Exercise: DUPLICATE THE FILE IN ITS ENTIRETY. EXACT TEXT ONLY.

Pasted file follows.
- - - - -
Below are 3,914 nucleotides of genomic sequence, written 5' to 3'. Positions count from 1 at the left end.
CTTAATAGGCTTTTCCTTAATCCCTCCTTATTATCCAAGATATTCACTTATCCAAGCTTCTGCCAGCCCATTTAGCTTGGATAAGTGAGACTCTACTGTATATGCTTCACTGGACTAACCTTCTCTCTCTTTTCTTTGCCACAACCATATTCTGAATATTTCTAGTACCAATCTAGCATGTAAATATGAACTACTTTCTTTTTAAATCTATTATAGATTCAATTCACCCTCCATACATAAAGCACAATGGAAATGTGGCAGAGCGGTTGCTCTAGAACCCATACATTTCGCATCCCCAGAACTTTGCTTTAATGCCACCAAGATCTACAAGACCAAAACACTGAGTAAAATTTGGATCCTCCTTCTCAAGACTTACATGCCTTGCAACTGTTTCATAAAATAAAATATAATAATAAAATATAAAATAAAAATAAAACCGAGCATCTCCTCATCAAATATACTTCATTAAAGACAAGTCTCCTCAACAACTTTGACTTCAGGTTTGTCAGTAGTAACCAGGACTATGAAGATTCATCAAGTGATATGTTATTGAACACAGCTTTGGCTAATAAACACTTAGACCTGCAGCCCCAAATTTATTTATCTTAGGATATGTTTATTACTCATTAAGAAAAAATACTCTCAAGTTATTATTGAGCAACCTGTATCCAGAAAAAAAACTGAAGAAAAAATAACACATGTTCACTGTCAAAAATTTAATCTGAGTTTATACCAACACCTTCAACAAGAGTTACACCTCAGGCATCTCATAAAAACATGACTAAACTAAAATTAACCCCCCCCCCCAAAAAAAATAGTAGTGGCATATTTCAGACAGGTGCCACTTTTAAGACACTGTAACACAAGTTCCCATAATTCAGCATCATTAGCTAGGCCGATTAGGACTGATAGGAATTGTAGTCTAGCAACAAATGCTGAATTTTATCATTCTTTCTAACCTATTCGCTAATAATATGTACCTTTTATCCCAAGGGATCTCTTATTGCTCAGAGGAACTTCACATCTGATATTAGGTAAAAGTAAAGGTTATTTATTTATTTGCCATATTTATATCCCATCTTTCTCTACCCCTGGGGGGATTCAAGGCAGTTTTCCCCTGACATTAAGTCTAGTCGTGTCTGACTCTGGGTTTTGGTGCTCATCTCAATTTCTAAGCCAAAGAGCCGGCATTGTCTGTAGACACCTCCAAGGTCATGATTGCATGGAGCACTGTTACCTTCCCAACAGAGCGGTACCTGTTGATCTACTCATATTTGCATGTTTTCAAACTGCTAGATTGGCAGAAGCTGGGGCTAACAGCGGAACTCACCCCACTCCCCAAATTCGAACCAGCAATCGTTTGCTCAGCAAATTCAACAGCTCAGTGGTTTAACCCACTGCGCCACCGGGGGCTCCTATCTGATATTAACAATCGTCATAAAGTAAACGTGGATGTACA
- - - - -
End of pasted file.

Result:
Below are 3,914 nucleotides of genomic sequence, written 5' to 3'. Positions count from 1 at the left end.
CTTAATAGGCTTTTCCTTAATCCCTCCTTATTATCCAAGATATTCACTTATCCAAGCTTCTGCCAGCCCATTTAGCTTGGATAAGTGAGACTCTACTGTATATGCTTCACTGGACTAACCTTCTCTCTCTTTTCTTTGCCACAACCATATTCTGAATATTTCTAGTACCAATCTAGCATGTAAATATGAACTACTTTCTTTTTAAATCTATTATAGATTCAATTCACCCTCCATACATAAAGCACAATGGAAATGTGGCAGAGCGGTTGCTCTAGAACCCATACATTTCGCATCCCCAGAACTTTGCTTTAATGCCACCAAGATCTACAAGACCAAAACACTGAGTAAAATTTGGATCCTCCTTCTCAAGACTTACATGCCTTGCAACTGTTTCATAAAATAAAATATAATAATAAAATATAAAATAAAAATAAAACCGAGCATCTCCTCATCAAATATACTTCATTAAAGACAAGTCTCCTCAACAACTTTGACTTCAGGTTTGTCAGTAGTAACCAGGACTATGAAGATTCATCAAGTGATATGTTATTGAACACAGCTTTGGCTAATAAACACTTAGACCTGCAGCCCCAAATTTATTTATCTTAGGATATGTTTATTACTCATTAAGAAAAAATACTCTCAAGTTATTATTGAGCAACCTGTATCCAGAAAAAAAACTGAAGAAAAAATAACACATGTTCACTGTCAAAAATTTAATCTGAGTTTATACCAACACCTTCAACAAGAGTTACACCTCAGGCATCTCATAAAAACATGACTAAACTAAAATTAACCCCCCCCCCCAAAAAAAATAGTAGTGGCATATTTCAGACAGGTGCCACTTTTAAGACACTGTAACACAAGTTCCCATAATTCAGCATCATTAGCTAGGCCGATTAGGACTGATAGGAATTGTAGTCTAGCAACAAATGCTGAATTTTATCATTCTTTCTAACCTATTCGCTAATAATATGTACCTTTTATCCCAAGGGATCTCTTATTGCTCAGAGGAACTTCACATCTGATATTAGGTAAAAGTAAAGGTTATTTATTTATTTGCCATATTTATATCCCATCTTTCTCTACCCCTGGGGGGATTCAAGGCAGTTTTCCCCTGACATTAAGTCTAGTCGTGTCTGACTCTGGGTTTTGGTGCTCATCTCAATTTCTAAGCCAAAGAGCCGGCATTGTCTGTAGACACCTCCAAGGTCATGATTGCATGGAGCACTGTTACCTTCCCAACAGAGCGGTACCTGTTGATCTACTCATATTTGCATGTTTTCAAACTGCTAGATTGGCAGAAGCTGGGGCTAACAGCGGAACTCACCCCACTCCCCAAATTCGAACCAGCAATCGTTTGCTCAGCAAATTCAACAGCTCAGTGGTTTAACCCACTGCGCCACCGGGGGCTCCTATCTGATATTAACAATCGTCATAAAGTAAACGTGGATGTACA